Journal of New Librarianship

Revision for “Journal of New Librarianship” created on April 17, 2018 @ 13:27:57

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Journal of New Librarianship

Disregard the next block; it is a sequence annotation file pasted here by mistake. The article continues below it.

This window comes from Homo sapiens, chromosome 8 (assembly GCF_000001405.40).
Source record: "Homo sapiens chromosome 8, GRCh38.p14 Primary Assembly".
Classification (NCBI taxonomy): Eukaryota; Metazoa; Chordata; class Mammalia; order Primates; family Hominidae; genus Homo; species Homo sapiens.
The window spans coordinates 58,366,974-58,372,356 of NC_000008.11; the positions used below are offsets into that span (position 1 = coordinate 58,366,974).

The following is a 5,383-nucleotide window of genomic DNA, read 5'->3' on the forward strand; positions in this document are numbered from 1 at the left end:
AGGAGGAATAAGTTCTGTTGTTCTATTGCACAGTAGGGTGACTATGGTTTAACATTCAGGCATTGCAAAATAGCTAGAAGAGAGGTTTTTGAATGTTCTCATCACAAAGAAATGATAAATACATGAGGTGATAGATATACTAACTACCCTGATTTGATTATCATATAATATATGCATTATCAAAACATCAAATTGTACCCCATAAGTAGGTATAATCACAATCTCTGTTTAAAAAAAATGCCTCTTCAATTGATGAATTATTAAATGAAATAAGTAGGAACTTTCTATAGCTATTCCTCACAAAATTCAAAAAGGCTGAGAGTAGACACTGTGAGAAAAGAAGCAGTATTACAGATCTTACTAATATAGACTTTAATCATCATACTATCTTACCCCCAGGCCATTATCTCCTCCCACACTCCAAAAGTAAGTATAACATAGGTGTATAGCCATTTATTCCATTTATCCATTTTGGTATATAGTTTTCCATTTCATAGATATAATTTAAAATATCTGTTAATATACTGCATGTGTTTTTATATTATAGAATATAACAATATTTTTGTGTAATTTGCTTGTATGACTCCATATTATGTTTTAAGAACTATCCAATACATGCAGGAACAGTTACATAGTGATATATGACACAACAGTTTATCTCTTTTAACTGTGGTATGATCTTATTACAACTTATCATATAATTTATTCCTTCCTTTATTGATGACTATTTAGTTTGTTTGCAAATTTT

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&nbsp; <h2>Publication analysis</h2> <hr /> <h4>About the publication</h4> <strong>Title</strong>: <em>Journal of New Librarianship</em> <strong>ISSN</strong>: 2471-3880 <strong>Website</strong>: <a href="http://newlibs.org" target="_blank" rel="noopener">http://newlibs.org</a> <strong>Purpose, objective, or mission:</strong> The <em>Journal of New Librarianship</em> editors acknowledge the "need to offer quality literature in our field in an open, independently produced journal. Beyond that, we believe that the library is meant to set an example for academia. Free and open access to information and innovation is crucial to the future of our institutions and profession. By providing an outlet that mixes both traditional and disruptive forms of scholarly and professional communication, we can change the way our profession shares and leads."[1. "About the Journal," <em>Journal of New Librarianship,</em> accessed April 16, 2018, <a href="http://www.newlibs.org/about" target="_blank" rel="noopener">http://www.newlibs.org/about</a>.] <strong>Target audience:</strong> The <em>Journal of New Librarianship</em> aims to reach all library and information science (LIS) professionals, practitioners, scholars, teachers, and graduate students, as well as those who are interested in the LIS field. <strong>Publisher:</strong> The journal is "independently produced." It uses the Scholastic academic journal management system.[2. "About the Journal."] <strong>Peer reviewed?</strong> Yes, blind review. The journal publishes peer-reviewed articles and other content that is not peer-reviewed.[3. "For Authors," <em>Journal of New Librarianship,</em> accessed April 16, 2018, <a href="http://www.newlibs.org/for-authors" target="_blank" rel="noopener">http://www.newlibs.org/for-authors</a>.] <strong>Type:</strong> LIS scholarly journal. <strong>Medium:</strong> Online, open access. <strong>Content:</strong> The <em>Journal of New Librarianship</em> is a new journal, first published in 2016. The journal publishes peer-reviewed articles, essays, editorials, book reviews, and columns[4. "Issues," <em>Journal of New Librarianship,</em> accessed April 16, 2018, <a href="http://www.newlibs.org/issues" target="_blank" rel="noopener">http://www.newlibs.org/issues</a>.] on all topics in the field of LIS and seeks both "traditional and disruptive" forms of communication.[5. "About the Journal."]  The Columns section publishes "short pieces on topics of timely interest to information professionals covering innovations and issues for the next generation of librarians."[6. Stephen P. Weiter, "Editor’s Note: We Proudly Offer You the Third Issue of the <em>Journal of New Librarianship</em>, <em>Journal of New Librarianship</em> 2, no. 2 (2017): 100, <a href="http://dx.doi.org/10.21173/newlibs/3/1" target="_blank" rel="noopener">http://dx.doi.org/10.21173/newlibs/3/1</a>.] <strong>Frequency of publication:</strong> Articles are published on a rolling basis on the website; these are collected into two issues each year.[7. Weiter, "Editor’s Note: We Proudly Offer You the Third Issue," 100.] <h4>About the publication's submission guidelines</h4> <strong>Location of submission guidelines:</strong> <a href="http://www.newlibs.org/for-authors" target="_blank" rel="noopener">For Authors</a>. <strong>Types of contributions accepted:</strong> "Submissions may include, but are not limited to: Solicited articles; Scholarly Articles; Essays; Experience and opinion pieces; Media (i.e., podcasts, video, etc) relevant to innovative practices in librarianship; Book reviews; Technology reviews; Letters to the Editor on topics relevant to the field; Data sets; Manifestos; Extended scholarship (Greater than 15,000 words); and Interviews."[8. "For Authors."] "We want lengthy treatises on intersectionality and library practice just as much as we want data analysis and recorded interviews with people doing awesome teen programming or video projects on the transformation of a library's physical space and the perceived impact. All aspects of librarianship - by any name - are within the intended scope of the journal."[9. "Policies &amp; FAQS," <em>Journal of New Librarianship</em> Blog, December 29, 2016, <a href="http://www.newlibs.org/post/55" target="_blank" rel="noopener">http://www.newlibs.org/post/55</a>.] <strong>Submission and review process:</strong> Authors are asked to submit their articles stripped of identifying information so they are ready for peer review. They ask for a cover letter that explains "the origin of the project, whether it has been presented and if so where, and affirmation of its originality, veracity, and the author’s right to include all submitted material, data, and media." Further, the cover letter should explain if the article has time constraints, for example, if it should be published immediately or during a particular conference. Finally, during the online submission process, authors are asked to list potential peer reviewers who are appropriate or those who should be avoided, and these suggestions should be explained in the cover letter. The editors ask authors to contact them with "preliminary pitches," and they "encourage ideas for content in any and all forms."[10. "For Authors."] <strong>Editorial tone:</strong> The editors encourage "submissions that we have no idea how to categorize," so the tone should be appropriate to the piece: scholarly, conversational, casual, experimental, and so on.[11. "Policies &amp; FAQS."] <strong>Style guide used:</strong> <em>Publication Manual of the American Psychological Association</em> (6th edition).[12. "For Authors."] <h4>Conclusion: Evaluation of publication's potential for LIS authors</h4> The <em>Journal of New Librarianship</em> is an interesting, high-quality, experimental journal that aims to set an example in academia for free and open access to information, scholarship, and ideas.[13. Stephen P. Weiter, "Editor's Note: Welcome to the <em>Journal of New Librarianship</em>" <em>Journal of New Librarianship </em>1, no. 1 (2016): 1, <a href="http://dx.doi.org/10.21173/newlibs/2016/1/weiter.1" target="_blank" rel="noopener">http://dx.doi.org/10.21173/newlibs/2016/1/weiter.1</a>.] This is a great publication for LIS authors who want to publish traditional academic scholarship or who have novel explorations in theory or practice, timely observations, or experimental pieces, including multimedia, to contribute. LIS graduate students are encouraged to submit work and to volunteer as a part of the journal's editorial team.[14. "Policies &amp; FAQS."] This is an exciting new journal that is breaking new ground in the discipline's publishing practices. &nbsp; <h2>Audience analysis</h2> <hr /> <h4>About the publication's readers</h4> <strong>Publication circulation:</strong> Data are not available. <strong>Audience location and language or cultural considerations:</strong> This is an open-access journal that is produced in the United States. Editorial board members are from U.S. universities and libraries.[15. "Editorial Board," <em>Journal of New Librarianship,</em> accessed April 16, 2018, <a href="http://www.newlibs.org/editorial-board" target="_blank" rel="noopener">http://www.newlibs.org/editorial-board</a>.] The journal welcomes non-English-language content and will provide translation assistance.[16. "For Authors."] <strong>Reader characteristics:</strong> Readers are librarians in all types of libraries and institutions and LIS professionals, scholars, and students. <strong>Knowledge of LIS subject matter:</strong> Readers' will have both an academic and practical knowledge and understanding of LIS subject matter. <h4>Conclusion: Analysis of reader characteristics and their potential impact on authors</h4> Readers are members of the LIS community who are looking for novel, interesting, relevant, timely, and experimental work in the LIS field. The editors, and presumably the readers, "share a steadfast commitment to recognizing and discussing intersectionality --how social categories like race, class, and gender create overlapping and situational systems of discrimination and privilege."[17. "Policies &amp; FAQs."] Readers of this journal look for innovative models and practices in libraries and in LIS scholarship. <strong>Last updated:</strong> April 16, 2018 <hr /> <h4>References</h4>